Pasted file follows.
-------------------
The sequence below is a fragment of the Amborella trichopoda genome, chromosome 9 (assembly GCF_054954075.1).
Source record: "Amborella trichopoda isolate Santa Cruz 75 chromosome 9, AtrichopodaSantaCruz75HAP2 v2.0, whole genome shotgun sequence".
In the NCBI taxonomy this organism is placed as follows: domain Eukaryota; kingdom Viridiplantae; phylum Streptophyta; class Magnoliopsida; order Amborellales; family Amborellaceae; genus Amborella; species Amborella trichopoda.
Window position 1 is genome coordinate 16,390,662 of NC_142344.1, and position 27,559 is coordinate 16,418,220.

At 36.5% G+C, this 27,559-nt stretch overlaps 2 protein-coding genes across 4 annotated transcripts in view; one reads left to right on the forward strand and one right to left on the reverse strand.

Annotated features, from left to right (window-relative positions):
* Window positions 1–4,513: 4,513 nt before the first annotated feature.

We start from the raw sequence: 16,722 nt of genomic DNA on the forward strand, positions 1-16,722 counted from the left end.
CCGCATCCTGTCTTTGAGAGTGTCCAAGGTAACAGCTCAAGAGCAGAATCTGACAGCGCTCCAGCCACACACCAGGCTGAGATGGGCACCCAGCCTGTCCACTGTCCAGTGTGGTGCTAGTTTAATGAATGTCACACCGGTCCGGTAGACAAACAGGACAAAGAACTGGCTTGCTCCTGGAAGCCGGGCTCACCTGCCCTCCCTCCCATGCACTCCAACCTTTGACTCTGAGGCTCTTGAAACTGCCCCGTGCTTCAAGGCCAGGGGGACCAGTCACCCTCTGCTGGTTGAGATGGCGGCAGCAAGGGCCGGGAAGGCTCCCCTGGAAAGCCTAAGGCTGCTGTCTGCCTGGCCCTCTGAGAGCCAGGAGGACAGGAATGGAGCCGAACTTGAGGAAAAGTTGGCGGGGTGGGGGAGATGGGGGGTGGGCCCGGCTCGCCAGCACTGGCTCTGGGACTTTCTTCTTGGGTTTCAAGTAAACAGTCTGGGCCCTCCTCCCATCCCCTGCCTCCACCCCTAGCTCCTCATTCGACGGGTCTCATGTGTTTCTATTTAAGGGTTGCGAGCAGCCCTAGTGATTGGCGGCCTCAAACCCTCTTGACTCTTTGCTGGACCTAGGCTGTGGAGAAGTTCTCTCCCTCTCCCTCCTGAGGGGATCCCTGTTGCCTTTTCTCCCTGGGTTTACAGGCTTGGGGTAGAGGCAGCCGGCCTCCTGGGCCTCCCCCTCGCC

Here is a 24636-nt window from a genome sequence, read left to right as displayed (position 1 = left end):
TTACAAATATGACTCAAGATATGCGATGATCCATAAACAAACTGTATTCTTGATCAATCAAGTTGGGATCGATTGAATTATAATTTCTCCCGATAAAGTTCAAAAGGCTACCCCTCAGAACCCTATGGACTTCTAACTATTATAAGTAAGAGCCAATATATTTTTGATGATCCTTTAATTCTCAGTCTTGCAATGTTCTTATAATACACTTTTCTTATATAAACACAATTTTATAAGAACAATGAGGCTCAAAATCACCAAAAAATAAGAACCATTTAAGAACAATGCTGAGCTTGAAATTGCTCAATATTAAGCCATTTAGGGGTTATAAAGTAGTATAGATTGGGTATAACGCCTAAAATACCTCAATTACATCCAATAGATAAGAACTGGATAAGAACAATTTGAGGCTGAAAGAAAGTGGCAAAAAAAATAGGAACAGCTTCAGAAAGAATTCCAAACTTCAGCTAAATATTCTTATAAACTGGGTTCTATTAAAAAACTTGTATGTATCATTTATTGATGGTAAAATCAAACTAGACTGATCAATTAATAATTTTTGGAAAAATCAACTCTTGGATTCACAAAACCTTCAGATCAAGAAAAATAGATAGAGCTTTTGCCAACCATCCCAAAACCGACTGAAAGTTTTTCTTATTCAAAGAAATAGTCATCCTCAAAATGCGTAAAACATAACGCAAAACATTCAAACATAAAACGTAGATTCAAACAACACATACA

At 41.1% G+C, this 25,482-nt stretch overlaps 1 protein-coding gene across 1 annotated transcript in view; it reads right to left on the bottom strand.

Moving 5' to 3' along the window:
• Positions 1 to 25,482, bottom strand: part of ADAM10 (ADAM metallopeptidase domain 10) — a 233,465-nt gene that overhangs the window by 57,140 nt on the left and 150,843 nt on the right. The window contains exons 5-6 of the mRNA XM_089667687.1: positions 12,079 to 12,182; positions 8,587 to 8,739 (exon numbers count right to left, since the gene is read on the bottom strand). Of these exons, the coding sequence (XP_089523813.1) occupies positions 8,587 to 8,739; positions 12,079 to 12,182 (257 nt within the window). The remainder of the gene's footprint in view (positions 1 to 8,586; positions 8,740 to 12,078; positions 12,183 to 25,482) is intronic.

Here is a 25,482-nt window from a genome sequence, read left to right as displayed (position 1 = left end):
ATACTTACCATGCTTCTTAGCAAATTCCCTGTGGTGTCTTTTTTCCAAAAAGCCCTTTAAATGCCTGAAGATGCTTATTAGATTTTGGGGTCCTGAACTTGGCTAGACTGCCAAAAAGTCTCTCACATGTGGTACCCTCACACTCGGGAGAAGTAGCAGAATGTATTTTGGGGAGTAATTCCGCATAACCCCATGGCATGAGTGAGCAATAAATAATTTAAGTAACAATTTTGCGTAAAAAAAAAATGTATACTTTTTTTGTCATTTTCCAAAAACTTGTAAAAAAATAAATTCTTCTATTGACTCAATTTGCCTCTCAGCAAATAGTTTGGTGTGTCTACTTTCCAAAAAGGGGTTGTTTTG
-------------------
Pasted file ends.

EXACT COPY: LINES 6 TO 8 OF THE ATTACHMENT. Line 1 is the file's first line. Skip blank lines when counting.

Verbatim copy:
Annotated features, from left to right (window-relative positions):
* Window positions 1–4,513: 4,513 nt before the first annotated feature.

We start from the raw sequence: 16,722 nt of genomic DNA on the forward strand, positions 1-16,722 counted from the left end.